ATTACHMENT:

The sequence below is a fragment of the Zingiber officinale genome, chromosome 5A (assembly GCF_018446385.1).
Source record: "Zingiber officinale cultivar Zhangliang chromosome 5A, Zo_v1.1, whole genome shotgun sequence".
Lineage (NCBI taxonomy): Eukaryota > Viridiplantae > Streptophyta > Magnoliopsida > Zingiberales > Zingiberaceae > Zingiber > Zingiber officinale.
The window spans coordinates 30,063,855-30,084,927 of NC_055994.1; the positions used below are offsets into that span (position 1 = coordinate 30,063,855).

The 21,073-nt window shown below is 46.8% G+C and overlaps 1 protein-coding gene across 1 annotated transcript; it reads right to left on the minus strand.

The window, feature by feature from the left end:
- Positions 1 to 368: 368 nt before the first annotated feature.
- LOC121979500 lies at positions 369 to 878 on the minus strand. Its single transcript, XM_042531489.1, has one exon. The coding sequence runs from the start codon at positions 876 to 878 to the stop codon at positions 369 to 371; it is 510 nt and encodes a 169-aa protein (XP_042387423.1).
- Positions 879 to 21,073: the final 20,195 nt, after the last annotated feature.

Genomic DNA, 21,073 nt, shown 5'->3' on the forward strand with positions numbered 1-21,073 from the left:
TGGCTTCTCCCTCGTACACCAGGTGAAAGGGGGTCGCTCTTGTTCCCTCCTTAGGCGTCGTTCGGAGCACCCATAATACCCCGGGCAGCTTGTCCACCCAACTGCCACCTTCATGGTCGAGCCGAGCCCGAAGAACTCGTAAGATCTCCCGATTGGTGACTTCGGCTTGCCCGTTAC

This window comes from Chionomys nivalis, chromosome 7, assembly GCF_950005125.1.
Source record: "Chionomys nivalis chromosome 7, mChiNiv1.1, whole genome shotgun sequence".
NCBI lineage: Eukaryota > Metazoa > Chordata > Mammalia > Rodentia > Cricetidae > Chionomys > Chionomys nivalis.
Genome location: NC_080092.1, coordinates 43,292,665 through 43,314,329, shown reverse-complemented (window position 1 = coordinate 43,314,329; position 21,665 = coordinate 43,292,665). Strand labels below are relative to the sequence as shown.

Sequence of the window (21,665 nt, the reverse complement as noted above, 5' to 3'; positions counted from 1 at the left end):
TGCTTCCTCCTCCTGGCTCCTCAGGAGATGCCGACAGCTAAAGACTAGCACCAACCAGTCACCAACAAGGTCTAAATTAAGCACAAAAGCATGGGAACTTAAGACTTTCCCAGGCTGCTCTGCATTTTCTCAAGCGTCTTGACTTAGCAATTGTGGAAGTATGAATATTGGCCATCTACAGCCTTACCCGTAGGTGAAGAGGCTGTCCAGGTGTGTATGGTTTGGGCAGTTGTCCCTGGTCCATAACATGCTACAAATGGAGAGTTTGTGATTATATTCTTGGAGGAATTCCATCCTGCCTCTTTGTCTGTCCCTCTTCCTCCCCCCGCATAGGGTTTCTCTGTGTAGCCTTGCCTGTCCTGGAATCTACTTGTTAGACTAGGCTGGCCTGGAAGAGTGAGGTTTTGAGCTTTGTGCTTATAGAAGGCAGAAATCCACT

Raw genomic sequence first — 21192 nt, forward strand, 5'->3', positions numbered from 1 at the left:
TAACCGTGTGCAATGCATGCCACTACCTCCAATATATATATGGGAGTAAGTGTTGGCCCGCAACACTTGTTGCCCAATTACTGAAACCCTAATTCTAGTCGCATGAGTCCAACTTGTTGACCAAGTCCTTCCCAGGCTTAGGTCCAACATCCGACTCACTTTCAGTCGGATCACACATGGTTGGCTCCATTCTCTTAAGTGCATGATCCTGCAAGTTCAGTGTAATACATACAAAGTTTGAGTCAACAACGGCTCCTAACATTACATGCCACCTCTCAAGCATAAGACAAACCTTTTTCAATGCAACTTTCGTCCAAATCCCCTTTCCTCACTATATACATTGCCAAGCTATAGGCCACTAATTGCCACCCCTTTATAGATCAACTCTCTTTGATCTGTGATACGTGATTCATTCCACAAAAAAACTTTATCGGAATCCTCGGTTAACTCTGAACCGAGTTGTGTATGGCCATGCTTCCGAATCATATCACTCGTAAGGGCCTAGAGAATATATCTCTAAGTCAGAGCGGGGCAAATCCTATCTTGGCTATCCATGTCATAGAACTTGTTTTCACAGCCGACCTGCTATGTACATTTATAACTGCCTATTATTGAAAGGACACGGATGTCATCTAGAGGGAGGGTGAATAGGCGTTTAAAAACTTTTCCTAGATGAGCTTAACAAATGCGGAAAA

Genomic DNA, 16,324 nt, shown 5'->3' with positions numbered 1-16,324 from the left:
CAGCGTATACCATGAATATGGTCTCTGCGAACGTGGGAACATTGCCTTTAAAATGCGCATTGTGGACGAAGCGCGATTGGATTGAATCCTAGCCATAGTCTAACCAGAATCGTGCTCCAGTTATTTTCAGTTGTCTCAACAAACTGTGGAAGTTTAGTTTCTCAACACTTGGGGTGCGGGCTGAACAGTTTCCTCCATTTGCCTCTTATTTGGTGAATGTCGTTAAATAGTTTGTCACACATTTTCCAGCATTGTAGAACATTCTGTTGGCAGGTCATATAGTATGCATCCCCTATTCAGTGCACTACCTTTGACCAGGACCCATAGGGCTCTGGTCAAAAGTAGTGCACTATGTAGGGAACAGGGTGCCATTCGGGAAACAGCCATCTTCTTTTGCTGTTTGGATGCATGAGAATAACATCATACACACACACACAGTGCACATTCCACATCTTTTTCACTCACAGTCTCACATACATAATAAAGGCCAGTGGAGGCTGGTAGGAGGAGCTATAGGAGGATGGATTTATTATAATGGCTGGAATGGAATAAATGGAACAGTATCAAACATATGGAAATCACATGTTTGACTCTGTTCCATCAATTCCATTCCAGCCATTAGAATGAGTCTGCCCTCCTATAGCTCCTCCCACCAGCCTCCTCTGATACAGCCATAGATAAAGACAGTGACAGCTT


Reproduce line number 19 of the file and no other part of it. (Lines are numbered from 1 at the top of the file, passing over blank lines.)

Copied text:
TAACCGTGTGCAATGCATGCCACTACCTCCAATATATATATGGGAGTAAGTGTTGGCCCGCAACACTTGTTGCCCAATTACTGAAACCCTAATTCTAGTCGCATGAGTCCAACTTGTTGACCAAGTCCTTCCCAGGCTTAGGTCCAACATCCGACTCACTTTCAGTCGGATCACACATGGTTGGCTCCATTCTCTTAAGTGCATGATCCTGCAAGTTCAGTGTAATACATACAAAGTTTGAGTCAACAACGGCTCCTAACATTACATGCCACCTCTCAAGCATAAGACAAACCTTTTTCAATGCAACTTTCGTCCAAATCCCCTTTCCTCACTATATACATTGCCAAGCTATAGGCCACTAATTGCCACCCCTTTATAGATCAACTCTCTTTGATCTGTGATACGTGATTCATTCCACAAAAAAACTTTATCGGAATCCTCGGTTAACTCTGAACCGAGTTGTGTATGGCCATGCTTCCGAATCATATCACTCGTAAGGGCCTAGAGAATATATCTCTAAGTCAGAGCGGGGCAAATCCTATCTTGGCTATCCATGTCATAGAACTTGTTTTCACAGCCGACCTGCTATGTACATTTATAACTGCCTATTATTGAAAGGACACGGATGTCATCTAGAGGGAGGGTGAATAGGCGTTTAAAAACTTTTCCTAGATGAGCTTAACAAATGCGGAAAA